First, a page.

Seventh Circuit offers narrow - and uncertain - path to Article III standing under Illinois’s Biometric Information Privacy Act

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On May 5, 2020, the Seventh Circuit issued an important decision regarding whether a plaintiff asserting claims under Illinois’s Biometric Information Privacy Act (BIPA) satisfies the requirements of Article III standing. The court held that claims under section 15(b) of BIPA – which provides that a private entity may not “collect, capture, purchase, receive through trade, or otherwise obtain” a person’s biometric information without obtaining informed written consent – satisfy Article III standing, while claims under section 15(a) – which requires private entities in possession of biometric information to develop a written policy and retention schedule – do not. Although the decision seemingly authorizes federal jurisdiction over certain BIPA claims, its disparate treatment of section 15(a) and 15(b) claims raises a number of practical questions regarding BIPA removals that actually may limit the number of BIPA claims that end up in federal court.

The case, Bryant v. Compass Group USA, Inc., No, 20-1443, involved a call center employee (Bryant), who used vending machines that accepted payment through fingerprint scans linked to an employee’s account. Bryant filed a putative class action in the Circuit Court of Cook County, alleging that Compass, the operator of the vending machines, violated section 15(b) of BIPA because it never obtained her informed written consent before collecting, storing, and using her fingerprint data. Bryant also alleged that Compass violated section 15(a) of BIPA because it failed to make publicly available a retention schedule and guidelines for destroying the biometric information it was collecting and storing.

After Compass removed the case to federal court under the Class Action Fairness Act (“CAFA”), Bryant moved to remand, arguing that the district court lacked subject matter jurisdiction because she had not suffered a concrete injury-in-fact sufficient to satisfy the requirements of Article III standing. The district court agreed, concluding that Bryant had alleged pure procedural violations of BIPA that caused no concrete harm to Bryant and did not create Article III standing.

The Seventh Circuit reversed the district court’s ruling as to the Section 15(b) claim. The court concluded that Bryant was “asserting a violation of her own rights—her fingerprints, her private information,” which was “no bare procedural violation” but rather “an invasion of her private domain, much like an act of trespass would be.” The court also held that Bryant had suffered a concrete injury-in-fact because Compass “withheld substantive information to which Bryant was entitled and thereby deprived her of the ability to give the informed consent section 15(b) mandates.”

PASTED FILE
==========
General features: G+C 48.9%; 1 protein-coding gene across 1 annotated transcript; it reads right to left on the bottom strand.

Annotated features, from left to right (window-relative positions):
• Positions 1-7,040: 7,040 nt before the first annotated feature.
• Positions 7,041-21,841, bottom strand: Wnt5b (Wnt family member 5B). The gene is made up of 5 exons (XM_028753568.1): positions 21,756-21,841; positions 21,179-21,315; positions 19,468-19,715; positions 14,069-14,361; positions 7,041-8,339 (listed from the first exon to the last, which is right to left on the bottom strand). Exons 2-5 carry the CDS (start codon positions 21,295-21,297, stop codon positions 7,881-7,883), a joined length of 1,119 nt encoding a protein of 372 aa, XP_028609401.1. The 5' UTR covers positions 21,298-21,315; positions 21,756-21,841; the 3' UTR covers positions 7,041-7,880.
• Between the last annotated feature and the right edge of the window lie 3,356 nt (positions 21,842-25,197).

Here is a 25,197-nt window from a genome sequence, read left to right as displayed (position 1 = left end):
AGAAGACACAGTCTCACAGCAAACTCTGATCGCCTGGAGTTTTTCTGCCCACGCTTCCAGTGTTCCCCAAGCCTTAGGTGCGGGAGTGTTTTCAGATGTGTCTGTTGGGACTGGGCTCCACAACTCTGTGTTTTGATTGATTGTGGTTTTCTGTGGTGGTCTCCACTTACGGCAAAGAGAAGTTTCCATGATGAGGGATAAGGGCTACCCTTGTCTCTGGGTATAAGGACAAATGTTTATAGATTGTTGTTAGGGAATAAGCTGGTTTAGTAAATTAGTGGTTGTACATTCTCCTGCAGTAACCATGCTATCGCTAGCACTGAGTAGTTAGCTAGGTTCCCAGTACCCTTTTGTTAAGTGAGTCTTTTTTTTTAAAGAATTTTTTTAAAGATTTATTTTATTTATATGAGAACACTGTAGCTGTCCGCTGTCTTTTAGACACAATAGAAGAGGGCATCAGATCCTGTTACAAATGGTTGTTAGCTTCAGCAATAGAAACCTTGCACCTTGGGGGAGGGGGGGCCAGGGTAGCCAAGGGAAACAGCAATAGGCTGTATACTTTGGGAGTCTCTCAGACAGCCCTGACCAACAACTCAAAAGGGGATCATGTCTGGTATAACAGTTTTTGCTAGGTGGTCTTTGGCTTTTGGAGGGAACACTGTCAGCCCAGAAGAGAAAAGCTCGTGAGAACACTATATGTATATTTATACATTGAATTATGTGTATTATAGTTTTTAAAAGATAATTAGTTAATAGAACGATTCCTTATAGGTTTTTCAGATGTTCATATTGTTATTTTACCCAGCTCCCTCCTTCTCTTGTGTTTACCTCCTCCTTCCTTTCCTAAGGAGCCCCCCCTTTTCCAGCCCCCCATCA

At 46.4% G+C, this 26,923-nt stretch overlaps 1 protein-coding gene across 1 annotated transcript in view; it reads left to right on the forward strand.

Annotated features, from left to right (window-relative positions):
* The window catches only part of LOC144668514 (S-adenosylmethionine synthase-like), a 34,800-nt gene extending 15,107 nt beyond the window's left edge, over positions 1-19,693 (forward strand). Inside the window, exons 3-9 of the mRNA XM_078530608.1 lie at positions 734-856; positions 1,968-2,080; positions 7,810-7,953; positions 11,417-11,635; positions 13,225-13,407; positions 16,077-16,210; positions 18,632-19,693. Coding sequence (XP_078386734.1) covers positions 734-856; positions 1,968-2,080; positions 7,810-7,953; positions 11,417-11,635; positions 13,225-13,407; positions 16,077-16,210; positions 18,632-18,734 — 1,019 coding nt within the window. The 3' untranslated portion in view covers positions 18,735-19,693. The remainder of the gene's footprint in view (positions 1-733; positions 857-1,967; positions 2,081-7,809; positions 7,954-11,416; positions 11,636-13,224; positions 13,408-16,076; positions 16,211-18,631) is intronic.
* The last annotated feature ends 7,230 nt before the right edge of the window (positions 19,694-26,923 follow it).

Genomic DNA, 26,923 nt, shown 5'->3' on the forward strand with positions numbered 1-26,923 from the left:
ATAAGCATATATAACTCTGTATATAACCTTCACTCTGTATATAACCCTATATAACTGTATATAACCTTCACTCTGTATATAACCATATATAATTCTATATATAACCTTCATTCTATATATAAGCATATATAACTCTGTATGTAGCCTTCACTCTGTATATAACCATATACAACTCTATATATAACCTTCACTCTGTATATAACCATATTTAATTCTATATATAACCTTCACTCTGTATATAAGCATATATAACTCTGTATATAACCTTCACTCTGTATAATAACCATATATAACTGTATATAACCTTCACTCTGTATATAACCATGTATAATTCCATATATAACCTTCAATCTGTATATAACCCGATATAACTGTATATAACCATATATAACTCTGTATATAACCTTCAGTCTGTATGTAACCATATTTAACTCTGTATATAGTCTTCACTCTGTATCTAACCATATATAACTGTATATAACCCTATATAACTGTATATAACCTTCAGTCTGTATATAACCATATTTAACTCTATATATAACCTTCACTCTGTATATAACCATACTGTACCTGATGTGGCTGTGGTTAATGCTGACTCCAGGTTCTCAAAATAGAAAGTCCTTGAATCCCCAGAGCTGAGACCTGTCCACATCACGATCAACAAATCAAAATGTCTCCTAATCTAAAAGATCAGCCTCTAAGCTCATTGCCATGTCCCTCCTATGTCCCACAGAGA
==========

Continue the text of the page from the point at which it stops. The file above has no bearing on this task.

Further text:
The court reached a different conclusion regarding Bryant’s section 15(a) claim, which alleged that Compass failed to publish a data retention schedule and guidelines for destroying biometric information. Unlike her section 15(b) claim, the court held that “the duty to disclose under section 15(a) is owed to the public generally, not to particular persons whose biometric information the entity collects.” The court held that Bryant did not have Article III standing to bring a section 15(a) claim because she “alleges no particularized harm that resulted from Compass’s violation of section 15(a).”

Bryant answers the question of whether a plaintiff has Article III standing to bring a BIPA claim, a question that had previously divided district courts within the Seventh Circuit. However, the decision also creates a host of new issues. Because most BIPA cases involve both section 15(a) and 15(b) claims, defendants who remove BIPA cases to federal court could face parallel proceedings in state and federal court, which will increase costs and create the risk of inconsistent rulings or verdicts. The existence of parallel federal and state proceedings also might implicate abstention doctrines, which could cause federal district courts to respond by staying proceedings on a section 15(b) claim while the section 15(a) litigation proceeds in state court.

Given these uncertainties, it is unclear whether the Seventh Circuit’s Bryant decision will lead to an increase in BIPA removals. Where a complaint alleges only a section 15(b) claim, removal poses little risk, and defendants should consider whether they have a basis to remove under CAFA or other removal statutes. Where the complaint alleges both section 15(a) and 15(b) claims, however, defendants will need to carefully consider whether the benefits of removal outweigh the potential risks. 

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